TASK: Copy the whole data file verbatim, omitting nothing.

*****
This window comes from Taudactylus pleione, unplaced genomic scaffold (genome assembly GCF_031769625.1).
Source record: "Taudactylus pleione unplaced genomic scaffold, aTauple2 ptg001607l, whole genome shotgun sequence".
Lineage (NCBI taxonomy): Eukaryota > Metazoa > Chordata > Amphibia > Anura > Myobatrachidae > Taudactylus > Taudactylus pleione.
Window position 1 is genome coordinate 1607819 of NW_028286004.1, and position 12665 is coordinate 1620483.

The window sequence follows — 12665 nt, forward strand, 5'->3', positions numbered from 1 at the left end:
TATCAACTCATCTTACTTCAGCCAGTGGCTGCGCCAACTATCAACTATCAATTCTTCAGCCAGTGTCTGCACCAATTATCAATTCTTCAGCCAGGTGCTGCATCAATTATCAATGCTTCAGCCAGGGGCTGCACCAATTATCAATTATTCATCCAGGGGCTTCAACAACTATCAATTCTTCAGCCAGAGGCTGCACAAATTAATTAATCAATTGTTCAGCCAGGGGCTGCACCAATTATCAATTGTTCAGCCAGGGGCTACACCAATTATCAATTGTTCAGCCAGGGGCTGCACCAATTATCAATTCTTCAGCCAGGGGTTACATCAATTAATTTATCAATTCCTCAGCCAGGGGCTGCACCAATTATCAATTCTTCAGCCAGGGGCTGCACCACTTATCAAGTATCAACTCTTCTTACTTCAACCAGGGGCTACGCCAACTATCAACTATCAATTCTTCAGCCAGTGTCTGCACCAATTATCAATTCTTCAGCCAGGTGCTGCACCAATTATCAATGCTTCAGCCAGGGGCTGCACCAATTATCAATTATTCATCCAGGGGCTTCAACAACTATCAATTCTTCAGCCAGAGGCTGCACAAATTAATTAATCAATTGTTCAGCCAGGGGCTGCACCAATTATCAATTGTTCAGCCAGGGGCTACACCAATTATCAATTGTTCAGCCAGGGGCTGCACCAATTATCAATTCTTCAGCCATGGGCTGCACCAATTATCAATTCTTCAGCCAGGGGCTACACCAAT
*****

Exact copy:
This window comes from Taudactylus pleione, unplaced genomic scaffold (genome assembly GCF_031769625.1).
Source record: "Taudactylus pleione unplaced genomic scaffold, aTauple2 ptg001607l, whole genome shotgun sequence".
Lineage (NCBI taxonomy): Eukaryota > Metazoa > Chordata > Amphibia > Anura > Myobatrachidae > Taudactylus > Taudactylus pleione.
Window position 1 is genome coordinate 1607819 of NW_028286004.1, and position 12665 is coordinate 1620483.

The window sequence follows — 12665 nt, forward strand, 5'->3', positions numbered from 1 at the left end:
TATCAACTCATCTTACTTCAGCCAGTGGCTGCGCCAACTATCAACTATCAATTCTTCAGCCAGTGTCTGCACCAATTATCAATTCTTCAGCCAGGTGCTGCATCAATTATCAATGCTTCAGCCAGGGGCTGCACCAATTATCAATTATTCATCCAGGGGCTTCAACAACTATCAATTCTTCAGCCAGAGGCTGCACAAATTAATTAATCAATTGTTCAGCCAGGGGCTGCACCAATTATCAATTGTTCAGCCAGGGGCTACACCAATTATCAATTGTTCAGCCAGGGGCTGCACCAATTATCAATTCTTCAGCCAGGGGTTACATCAATTAATTTATCAATTCCTCAGCCAGGGGCTGCACCAATTATCAATTCTTCAGCCAGGGGCTGCACCACTTATCAAGTATCAACTCTTCTTACTTCAACCAGGGGCTACGCCAACTATCAACTATCAATTCTTCAGCCAGTGTCTGCACCAATTATCAATTCTTCAGCCAGGTGCTGCACCAATTATCAATGCTTCAGCCAGGGGCTGCACCAATTATCAATTATTCATCCAGGGGCTTCAACAACTATCAATTCTTCAGCCAGAGGCTGCACAAATTAATTAATCAATTGTTCAGCCAGGGGCTGCACCAATTATCAATTGTTCAGCCAGGGGCTACACCAATTATCAATTGTTCAGCCAGGGGCTGCACCAATTATCAATTCTTCAGCCATGGGCTGCACCAATTATCAATTCTTCAGCCAGGGGCTACACCAAT